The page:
Sunday, July 23, 2006

Proposed Reforms to British Columbia's Technical Requirements for a Valid Will

As I wrote here, British Columbia has strict technical requirements for making a valid will. Specifically, under sections 3 and 4 of the Wills Act, RSBC 1996, c. 489, a will is not valid unless it is in writing, and signed at its end by the testator (or the will is signed in the testator's name by some other person in the testator's presence and by the testator's direction), the testator makes or acknowledges the signature in the presence of two witnesses, and the witnesses sign their names in the presence of the testator. (The "testator" is the person whose will is made.)

The Succession Law Reform Project Committee in a report published by the British Columbia Law Institute has recommended new legislation that would give the Supreme Court of British Columbia the power to give effect to a document that does not comply with the technical requirements for a valid will. The court must first be satisfied that the document reflects the testator's intentions. This power to dispense with the technical requirements for a valid will could be used by the court to uphold an electronic will.

A provision like the one the Committee is recommending would probably have saved the wills in Toomey v. Davis, 2003 B.C.S.C. 1211, Ellis v. Turner (1997), 20 E.T.R. (2d) 306 (B.C.C.A.), and Bolton v. Tartaglia (2000), 33 E.T.R. (2d) 26 (B.C.S.C.).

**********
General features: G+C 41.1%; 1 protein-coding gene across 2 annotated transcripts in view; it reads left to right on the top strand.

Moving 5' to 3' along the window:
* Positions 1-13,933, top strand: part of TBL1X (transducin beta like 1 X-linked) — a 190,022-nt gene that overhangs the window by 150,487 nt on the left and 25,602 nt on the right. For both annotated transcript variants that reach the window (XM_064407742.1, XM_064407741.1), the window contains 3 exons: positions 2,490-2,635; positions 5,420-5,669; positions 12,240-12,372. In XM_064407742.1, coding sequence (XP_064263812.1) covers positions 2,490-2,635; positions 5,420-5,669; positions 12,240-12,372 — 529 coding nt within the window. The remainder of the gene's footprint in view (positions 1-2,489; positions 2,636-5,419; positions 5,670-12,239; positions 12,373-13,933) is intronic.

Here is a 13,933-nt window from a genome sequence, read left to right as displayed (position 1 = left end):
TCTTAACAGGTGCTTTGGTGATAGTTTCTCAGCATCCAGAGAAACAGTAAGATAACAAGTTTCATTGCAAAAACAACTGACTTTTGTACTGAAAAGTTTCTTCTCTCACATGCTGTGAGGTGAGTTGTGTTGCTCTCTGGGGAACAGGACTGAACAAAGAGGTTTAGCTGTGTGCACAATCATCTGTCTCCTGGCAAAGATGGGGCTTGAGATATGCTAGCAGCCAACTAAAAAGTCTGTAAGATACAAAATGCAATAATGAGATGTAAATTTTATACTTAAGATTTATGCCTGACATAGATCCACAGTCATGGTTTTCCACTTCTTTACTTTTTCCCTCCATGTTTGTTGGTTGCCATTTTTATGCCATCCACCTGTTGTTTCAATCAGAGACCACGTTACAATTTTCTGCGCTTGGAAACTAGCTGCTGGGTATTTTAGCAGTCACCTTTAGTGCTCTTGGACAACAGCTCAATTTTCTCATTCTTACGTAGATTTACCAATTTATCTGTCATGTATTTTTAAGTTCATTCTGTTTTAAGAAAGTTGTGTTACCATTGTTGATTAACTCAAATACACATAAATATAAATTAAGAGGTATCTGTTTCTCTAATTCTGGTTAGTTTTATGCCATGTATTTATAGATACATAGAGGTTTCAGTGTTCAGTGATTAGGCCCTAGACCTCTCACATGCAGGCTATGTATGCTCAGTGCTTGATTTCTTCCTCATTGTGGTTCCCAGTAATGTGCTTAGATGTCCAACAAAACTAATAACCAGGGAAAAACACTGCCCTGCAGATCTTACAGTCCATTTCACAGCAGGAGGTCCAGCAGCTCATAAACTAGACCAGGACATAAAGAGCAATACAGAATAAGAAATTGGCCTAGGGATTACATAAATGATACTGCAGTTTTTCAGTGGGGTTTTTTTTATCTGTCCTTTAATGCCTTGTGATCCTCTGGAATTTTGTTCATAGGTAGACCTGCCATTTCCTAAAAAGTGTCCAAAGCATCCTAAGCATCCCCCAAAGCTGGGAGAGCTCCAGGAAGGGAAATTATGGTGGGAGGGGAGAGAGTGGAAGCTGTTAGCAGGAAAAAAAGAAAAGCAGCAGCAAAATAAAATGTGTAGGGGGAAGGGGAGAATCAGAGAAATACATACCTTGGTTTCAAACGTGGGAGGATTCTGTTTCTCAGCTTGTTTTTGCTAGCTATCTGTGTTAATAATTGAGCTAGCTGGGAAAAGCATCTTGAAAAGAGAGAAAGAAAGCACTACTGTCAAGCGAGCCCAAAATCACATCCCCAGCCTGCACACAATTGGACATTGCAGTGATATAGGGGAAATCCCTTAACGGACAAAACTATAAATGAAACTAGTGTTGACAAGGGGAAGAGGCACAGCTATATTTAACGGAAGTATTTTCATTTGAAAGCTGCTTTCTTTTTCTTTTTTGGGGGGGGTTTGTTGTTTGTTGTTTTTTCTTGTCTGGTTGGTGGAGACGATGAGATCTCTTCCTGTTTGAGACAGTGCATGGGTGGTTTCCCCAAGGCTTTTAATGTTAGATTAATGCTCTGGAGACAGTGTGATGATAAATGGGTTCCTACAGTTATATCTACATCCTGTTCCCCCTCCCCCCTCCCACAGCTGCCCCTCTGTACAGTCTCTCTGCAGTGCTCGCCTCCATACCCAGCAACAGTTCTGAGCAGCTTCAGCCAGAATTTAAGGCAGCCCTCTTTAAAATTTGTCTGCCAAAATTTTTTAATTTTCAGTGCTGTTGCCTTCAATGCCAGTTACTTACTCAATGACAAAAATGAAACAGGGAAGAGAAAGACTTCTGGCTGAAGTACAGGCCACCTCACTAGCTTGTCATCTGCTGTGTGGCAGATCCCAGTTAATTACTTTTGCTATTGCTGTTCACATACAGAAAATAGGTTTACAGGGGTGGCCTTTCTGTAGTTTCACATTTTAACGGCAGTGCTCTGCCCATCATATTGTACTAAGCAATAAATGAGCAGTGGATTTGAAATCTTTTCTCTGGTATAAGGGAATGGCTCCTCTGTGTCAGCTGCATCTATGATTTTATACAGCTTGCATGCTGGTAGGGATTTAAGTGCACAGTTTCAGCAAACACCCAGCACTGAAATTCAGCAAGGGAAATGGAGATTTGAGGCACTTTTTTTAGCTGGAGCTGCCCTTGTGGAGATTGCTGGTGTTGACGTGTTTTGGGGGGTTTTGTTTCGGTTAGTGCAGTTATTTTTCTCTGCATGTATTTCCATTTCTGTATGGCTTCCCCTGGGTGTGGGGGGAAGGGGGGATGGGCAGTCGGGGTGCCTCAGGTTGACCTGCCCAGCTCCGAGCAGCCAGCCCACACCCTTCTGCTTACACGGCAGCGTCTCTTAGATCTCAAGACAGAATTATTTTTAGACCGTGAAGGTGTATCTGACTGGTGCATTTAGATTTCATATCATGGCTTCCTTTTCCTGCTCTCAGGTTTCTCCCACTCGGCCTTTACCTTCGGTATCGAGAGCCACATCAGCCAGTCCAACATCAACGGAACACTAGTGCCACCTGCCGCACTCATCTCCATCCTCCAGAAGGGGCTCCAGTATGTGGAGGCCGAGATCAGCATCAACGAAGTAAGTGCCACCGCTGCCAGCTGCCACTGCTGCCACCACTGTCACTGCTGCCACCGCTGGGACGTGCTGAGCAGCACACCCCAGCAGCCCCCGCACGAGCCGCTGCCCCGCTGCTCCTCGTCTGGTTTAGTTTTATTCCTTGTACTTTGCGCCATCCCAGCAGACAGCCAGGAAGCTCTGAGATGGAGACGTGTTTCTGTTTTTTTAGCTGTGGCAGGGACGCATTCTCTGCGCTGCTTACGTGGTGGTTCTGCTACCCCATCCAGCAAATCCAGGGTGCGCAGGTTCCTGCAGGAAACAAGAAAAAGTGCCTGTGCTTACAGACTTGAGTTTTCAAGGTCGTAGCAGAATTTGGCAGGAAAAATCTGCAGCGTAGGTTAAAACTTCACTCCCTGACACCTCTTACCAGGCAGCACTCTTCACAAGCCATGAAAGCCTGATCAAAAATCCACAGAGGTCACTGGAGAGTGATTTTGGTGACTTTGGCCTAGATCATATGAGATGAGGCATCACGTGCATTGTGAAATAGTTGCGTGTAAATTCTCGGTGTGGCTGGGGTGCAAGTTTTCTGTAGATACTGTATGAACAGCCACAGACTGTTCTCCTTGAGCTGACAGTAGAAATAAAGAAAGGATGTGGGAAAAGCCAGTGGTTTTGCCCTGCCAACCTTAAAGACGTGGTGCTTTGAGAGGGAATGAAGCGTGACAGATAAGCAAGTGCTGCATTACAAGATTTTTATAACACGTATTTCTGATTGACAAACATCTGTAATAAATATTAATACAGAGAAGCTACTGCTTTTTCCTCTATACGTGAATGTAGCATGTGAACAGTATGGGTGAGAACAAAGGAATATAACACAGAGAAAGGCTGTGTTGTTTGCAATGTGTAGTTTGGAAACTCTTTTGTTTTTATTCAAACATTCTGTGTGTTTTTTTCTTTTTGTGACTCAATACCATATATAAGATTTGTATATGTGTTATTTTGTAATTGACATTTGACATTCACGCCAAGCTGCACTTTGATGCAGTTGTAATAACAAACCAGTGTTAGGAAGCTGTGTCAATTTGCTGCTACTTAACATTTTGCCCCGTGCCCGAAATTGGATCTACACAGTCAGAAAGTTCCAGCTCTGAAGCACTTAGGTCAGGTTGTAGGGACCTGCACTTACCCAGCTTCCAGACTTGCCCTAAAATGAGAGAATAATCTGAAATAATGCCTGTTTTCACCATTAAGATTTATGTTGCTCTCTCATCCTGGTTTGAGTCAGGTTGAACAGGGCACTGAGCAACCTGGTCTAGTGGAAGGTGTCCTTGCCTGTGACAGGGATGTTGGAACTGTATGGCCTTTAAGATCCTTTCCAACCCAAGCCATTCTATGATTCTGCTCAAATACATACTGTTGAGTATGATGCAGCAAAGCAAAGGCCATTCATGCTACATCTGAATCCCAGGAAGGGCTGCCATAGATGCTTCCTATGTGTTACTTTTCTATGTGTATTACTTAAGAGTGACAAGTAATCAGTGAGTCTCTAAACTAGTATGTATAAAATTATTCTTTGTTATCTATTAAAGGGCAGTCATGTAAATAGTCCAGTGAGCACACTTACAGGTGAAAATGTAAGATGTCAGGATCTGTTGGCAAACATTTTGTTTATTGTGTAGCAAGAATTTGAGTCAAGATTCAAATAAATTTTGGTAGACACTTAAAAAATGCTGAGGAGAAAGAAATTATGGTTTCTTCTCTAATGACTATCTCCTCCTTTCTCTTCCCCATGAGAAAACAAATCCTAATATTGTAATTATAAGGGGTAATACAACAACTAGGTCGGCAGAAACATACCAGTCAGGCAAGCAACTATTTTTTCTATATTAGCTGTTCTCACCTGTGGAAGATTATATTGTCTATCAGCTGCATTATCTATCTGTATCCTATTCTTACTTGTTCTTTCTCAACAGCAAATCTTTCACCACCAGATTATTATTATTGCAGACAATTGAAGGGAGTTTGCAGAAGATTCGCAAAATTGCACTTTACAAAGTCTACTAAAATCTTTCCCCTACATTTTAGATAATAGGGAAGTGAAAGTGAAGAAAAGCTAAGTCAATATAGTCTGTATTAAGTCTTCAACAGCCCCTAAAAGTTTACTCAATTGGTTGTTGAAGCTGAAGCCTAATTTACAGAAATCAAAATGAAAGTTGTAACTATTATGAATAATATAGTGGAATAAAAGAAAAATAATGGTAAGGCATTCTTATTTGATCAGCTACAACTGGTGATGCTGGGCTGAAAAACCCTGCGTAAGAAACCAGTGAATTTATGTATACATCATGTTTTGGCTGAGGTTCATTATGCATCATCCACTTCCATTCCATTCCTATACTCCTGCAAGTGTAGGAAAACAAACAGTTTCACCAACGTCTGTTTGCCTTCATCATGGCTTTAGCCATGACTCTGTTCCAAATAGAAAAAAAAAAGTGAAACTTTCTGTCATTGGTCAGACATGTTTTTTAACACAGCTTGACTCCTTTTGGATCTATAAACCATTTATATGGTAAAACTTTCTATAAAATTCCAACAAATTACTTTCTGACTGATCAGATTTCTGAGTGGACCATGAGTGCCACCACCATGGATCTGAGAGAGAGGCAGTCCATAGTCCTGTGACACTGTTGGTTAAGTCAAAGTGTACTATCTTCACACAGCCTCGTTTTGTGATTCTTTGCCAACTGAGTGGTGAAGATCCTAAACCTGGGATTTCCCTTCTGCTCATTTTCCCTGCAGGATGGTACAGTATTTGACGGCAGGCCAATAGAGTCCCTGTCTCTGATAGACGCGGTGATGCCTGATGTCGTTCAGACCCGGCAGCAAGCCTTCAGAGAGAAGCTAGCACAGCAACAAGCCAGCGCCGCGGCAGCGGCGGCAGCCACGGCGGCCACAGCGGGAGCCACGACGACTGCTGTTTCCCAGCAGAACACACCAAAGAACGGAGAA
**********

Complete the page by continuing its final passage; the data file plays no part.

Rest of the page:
The Committee is also recommending that the age for making a valid will be lowered from 19 to 16. Currently, only those who have been married, members of the armed forces on active duty, or seaman or mariners at sea, may make a valid will if they are less than 19 years of age.

But, the Committee is not recommending that British Columbia law recognize holograph wills (although the court could give effect to holograph wills in specific cases under the proposed power to dispense with the technical requirements for a valid will). A holograph will is a will that is entirely in the testator's own handwriting, and that is signed by the testator.

I would like to see British Columbia pass legislation to recognize holograph wills. Not that I am a big fan of holograph wills. But most other provinces do recognize holograph wills, and on balance, I favor consistency. As the law stands, if a resident of Alberta who makes a holograph will in accordance with Alberta law owns land in British Columbia, the holograph will is not effective to in British Columbia to dispose of the land on the Albertan's death. Why not recognize holograph wills?
[Since writing the above, I have noticed that the Committee is also proposing changes to the rules for recognizing wills made outside of B.C., that may solve this problem.]

I give the recommendations discussed in this post a qualified thumb-up. The full report, Wills, Estates and Succession: A Modern Legal Framework, is available here.

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